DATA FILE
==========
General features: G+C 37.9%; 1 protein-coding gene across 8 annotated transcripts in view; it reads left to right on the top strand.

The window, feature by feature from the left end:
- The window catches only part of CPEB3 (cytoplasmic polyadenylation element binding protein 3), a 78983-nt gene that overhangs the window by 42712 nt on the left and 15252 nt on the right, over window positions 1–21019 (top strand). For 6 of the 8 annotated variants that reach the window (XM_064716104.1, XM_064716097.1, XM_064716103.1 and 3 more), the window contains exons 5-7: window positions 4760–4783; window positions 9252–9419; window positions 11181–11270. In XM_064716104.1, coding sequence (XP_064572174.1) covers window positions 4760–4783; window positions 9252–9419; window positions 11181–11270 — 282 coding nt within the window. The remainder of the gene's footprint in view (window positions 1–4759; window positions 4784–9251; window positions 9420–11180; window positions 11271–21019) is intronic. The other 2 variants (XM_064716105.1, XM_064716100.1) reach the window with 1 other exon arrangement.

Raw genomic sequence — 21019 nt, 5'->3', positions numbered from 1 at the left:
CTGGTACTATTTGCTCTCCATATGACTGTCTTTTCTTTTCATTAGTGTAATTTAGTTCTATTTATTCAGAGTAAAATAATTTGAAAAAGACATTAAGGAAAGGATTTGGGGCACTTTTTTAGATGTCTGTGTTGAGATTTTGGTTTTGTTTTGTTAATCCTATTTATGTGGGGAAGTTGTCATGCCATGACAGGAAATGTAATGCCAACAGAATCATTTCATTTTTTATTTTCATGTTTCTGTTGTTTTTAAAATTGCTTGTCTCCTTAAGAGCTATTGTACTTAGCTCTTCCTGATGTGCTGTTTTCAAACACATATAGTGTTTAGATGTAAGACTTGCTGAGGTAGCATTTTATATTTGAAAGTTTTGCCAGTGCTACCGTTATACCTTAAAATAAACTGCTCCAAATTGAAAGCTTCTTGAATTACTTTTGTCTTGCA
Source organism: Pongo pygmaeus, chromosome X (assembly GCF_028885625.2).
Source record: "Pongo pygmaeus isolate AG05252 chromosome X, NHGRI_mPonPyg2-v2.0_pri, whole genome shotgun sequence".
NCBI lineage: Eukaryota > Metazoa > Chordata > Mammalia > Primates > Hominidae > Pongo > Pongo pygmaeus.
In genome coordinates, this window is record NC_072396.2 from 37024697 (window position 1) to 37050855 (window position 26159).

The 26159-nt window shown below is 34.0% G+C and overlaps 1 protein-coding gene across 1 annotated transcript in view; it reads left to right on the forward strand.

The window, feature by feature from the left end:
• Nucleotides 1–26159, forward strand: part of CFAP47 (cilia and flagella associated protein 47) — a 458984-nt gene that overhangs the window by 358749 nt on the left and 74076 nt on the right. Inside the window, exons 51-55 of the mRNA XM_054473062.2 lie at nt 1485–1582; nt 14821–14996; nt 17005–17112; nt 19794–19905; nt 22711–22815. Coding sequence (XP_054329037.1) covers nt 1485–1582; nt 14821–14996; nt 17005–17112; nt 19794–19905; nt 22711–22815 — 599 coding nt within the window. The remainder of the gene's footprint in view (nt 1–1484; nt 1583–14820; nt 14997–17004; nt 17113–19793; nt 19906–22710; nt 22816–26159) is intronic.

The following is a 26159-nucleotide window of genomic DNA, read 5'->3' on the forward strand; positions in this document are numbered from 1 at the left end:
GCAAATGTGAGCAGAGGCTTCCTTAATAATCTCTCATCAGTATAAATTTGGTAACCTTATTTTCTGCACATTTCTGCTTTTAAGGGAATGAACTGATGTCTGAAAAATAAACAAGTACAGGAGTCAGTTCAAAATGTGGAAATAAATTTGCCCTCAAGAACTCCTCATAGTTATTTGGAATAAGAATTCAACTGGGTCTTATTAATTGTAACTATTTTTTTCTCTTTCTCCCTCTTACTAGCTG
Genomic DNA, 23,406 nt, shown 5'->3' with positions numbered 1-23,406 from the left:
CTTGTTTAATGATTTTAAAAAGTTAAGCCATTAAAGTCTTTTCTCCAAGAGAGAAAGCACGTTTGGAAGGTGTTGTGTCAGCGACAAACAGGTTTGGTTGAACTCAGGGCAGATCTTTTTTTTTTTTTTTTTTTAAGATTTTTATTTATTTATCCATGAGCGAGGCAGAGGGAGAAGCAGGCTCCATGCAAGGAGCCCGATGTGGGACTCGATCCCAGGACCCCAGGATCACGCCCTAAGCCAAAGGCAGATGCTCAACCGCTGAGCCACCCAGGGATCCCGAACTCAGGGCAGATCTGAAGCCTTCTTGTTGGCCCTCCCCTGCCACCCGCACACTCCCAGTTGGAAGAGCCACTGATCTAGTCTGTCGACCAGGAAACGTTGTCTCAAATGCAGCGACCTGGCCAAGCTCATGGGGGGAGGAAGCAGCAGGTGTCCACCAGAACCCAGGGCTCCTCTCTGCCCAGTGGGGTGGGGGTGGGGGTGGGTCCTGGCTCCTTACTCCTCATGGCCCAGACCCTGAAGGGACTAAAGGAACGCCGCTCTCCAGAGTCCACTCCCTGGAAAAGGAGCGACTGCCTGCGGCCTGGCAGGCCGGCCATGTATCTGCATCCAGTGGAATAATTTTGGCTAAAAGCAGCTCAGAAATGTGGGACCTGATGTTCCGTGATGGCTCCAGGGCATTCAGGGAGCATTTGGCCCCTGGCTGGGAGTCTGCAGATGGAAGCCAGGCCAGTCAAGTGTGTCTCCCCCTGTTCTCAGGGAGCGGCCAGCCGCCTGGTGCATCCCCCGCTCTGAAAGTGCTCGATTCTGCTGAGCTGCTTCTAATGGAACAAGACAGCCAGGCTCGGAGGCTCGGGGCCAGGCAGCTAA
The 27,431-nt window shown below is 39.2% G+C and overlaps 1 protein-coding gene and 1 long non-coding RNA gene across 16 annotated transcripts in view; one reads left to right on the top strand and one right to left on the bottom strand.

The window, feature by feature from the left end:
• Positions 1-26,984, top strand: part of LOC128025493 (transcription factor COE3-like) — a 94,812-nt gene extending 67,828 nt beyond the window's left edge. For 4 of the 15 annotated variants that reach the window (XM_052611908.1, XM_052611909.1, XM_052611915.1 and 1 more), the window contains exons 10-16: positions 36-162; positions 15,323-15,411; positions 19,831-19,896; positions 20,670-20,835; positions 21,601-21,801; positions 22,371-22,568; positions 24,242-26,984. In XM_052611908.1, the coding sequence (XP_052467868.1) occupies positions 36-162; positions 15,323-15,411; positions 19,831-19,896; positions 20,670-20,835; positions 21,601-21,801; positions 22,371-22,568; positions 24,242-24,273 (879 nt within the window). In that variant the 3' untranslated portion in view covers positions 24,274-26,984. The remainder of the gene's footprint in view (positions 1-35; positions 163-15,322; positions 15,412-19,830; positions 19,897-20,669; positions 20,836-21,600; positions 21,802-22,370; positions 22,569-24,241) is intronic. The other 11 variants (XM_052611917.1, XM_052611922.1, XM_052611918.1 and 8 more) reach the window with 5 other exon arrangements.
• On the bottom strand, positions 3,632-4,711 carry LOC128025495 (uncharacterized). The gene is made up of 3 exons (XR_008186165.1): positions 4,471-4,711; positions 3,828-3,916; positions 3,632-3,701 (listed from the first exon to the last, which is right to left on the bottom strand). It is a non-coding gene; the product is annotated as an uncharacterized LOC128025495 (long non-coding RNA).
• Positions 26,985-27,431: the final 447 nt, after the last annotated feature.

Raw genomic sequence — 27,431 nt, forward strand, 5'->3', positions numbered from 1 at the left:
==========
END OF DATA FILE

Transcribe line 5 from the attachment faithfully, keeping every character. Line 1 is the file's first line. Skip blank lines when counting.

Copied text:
CTGGTACTATTTGCTCTCCATATGACTGTCTTTTCTTTTCATTAGTGTAATTTAGTTCTATTTATTCAGAGTAAAATAATTTGAAAAAGACATTAAGGAAAGGATTTGGGGCACTTTTTTAGATGTCTGTGTTGAGATTTTGGTTTTGTTTTGTTAATCCTATTTATGTGGGGAAGTTGTCATGCCATGACAGGAAATGTAATGCCAACAGAATCATTTCATTTTTTATTTTCATGTTTCTGTTGTTTTTAAAATTGCTTGTCTCCTTAAGAGCTATTGTACTTAGCTCTTCCTGATGTGCTGTTTTCAAACACATATAGTGTTTAGATGTAAGACTTGCTGAGGTAGCATTTTATATTTGAAAGTTTTGCCAGTGCTACCGTTATACCTTAAAATAAACTGCTCCAAATTGAAAGCTTCTTGAATTACTTTTGTCTTGCA